Naples reduces tax rate

By Dawn De Busk

Staff Writer

NAPLES — Naples property owners might get a pleasant surprise when they open up their tax bills in the coming weeks.

The tax rate has been reduced.

On Monday, the Naples Board of Selectmen opted to reduce the tax rate by 35 cents, bringing it to $13.20 for fiscal year 2017.

“That is a good mil rate,” Chairman Bob Caron II said after the vote.

All five selectmen were present for the vote.

Prior to the motion, the board previewed spreadsheets based on four different tax rates provided by John O’Donnell & Associates.

Selectman Rich Cebra asked some questions about the overlay, including how much of it was used during the previous fiscal year.

The overlay is a few cents more than the mil rate to account for the percentage of tax bills that are not paid in a timely manner.

O’Donnell provided “the maximum overlay allowed by state law,” Naples Town Manager Ephrem Paraschak said.

“Every year, the town dips into overlay usually with abatements. Those come off the top of the overlay. Then, after the fiscal year, it (the remaining overlay money) is rolled over into Undesignated Fund Balance,” Paraschak said.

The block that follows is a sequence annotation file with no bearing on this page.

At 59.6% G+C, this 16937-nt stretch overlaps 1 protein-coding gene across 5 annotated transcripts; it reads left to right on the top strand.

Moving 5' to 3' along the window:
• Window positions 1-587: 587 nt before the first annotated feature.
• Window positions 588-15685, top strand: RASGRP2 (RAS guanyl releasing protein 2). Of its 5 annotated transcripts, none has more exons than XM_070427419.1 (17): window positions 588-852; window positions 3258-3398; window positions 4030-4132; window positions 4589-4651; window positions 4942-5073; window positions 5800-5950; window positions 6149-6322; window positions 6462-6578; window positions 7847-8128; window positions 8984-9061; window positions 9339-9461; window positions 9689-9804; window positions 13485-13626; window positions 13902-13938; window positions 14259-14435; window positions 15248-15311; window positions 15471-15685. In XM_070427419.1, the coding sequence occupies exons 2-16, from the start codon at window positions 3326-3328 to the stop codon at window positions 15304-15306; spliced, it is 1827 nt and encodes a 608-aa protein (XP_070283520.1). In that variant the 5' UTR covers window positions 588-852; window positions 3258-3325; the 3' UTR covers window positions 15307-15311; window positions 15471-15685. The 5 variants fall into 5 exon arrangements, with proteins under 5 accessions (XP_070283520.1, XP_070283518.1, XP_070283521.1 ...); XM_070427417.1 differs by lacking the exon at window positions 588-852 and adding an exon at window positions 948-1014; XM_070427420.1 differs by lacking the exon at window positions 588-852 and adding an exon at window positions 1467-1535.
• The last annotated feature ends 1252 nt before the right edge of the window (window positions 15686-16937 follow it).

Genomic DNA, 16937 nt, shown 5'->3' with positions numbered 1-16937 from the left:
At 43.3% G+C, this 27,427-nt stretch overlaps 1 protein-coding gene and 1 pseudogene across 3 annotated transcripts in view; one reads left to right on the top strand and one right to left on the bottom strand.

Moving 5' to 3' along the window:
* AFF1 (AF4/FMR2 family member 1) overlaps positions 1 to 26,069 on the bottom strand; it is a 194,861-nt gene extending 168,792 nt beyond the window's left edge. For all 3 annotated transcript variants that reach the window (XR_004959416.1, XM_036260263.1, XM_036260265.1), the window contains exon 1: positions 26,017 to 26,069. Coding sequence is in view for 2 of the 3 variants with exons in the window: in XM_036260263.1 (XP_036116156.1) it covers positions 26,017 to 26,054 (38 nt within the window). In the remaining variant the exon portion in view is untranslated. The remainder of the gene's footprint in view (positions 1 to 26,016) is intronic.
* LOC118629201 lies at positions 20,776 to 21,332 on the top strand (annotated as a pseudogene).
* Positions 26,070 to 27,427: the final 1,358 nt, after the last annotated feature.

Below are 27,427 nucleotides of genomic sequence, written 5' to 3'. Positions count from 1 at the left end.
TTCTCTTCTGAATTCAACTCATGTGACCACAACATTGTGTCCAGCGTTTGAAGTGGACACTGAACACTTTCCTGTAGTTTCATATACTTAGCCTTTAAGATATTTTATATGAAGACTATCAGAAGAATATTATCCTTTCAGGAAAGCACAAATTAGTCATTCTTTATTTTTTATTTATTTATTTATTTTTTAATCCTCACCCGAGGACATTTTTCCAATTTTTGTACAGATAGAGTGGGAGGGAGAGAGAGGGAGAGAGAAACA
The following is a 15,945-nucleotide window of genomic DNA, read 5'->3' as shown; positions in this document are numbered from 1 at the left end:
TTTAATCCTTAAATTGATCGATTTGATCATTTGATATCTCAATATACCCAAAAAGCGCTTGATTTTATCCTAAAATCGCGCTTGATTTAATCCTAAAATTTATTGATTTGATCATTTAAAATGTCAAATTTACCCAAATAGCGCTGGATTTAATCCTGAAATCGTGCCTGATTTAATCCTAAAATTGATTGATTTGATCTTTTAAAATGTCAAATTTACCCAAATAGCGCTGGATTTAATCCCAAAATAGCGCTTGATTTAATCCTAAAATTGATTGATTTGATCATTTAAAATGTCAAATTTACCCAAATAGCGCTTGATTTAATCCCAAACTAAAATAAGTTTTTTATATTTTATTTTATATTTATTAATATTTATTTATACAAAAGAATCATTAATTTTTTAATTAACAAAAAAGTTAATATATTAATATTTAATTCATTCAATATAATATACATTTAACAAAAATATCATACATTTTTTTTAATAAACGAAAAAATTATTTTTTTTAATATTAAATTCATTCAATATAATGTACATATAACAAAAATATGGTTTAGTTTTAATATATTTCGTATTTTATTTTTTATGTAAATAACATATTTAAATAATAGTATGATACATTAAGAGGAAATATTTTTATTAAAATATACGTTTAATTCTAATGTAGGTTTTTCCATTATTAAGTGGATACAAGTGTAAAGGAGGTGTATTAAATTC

Last year, the overlay was $340,000, he said. Abatements took up about half of that, he said. So, $190,000 of the overlay was rolled into the Undesignated Fund Balance, he said.

Paraschak added that the fund balance is slightly less than $2 million.

“That is two to three months operating costs for the town,” he said, “which is what the auditor recommends having in the fund balance.”

Cebra said, “The point of my questions is that we don’t need that huge of overlay.”

“Looking back over the last two years, it is more than we need. I don’t know how we can justify” the maximum overlay, he said.

A motion was made to set the tax rate at $13.20.

“That is 35 cents lower than the mil rate last year,” Paraschak said.

Prior to the Naples Town Meeting and based on the proposed budget and the Undesignated Fund balance, it was predicted that the tax rate could stay the same or even be reduced.

Still, for some taxpayers, it will be a pleasant surprise.

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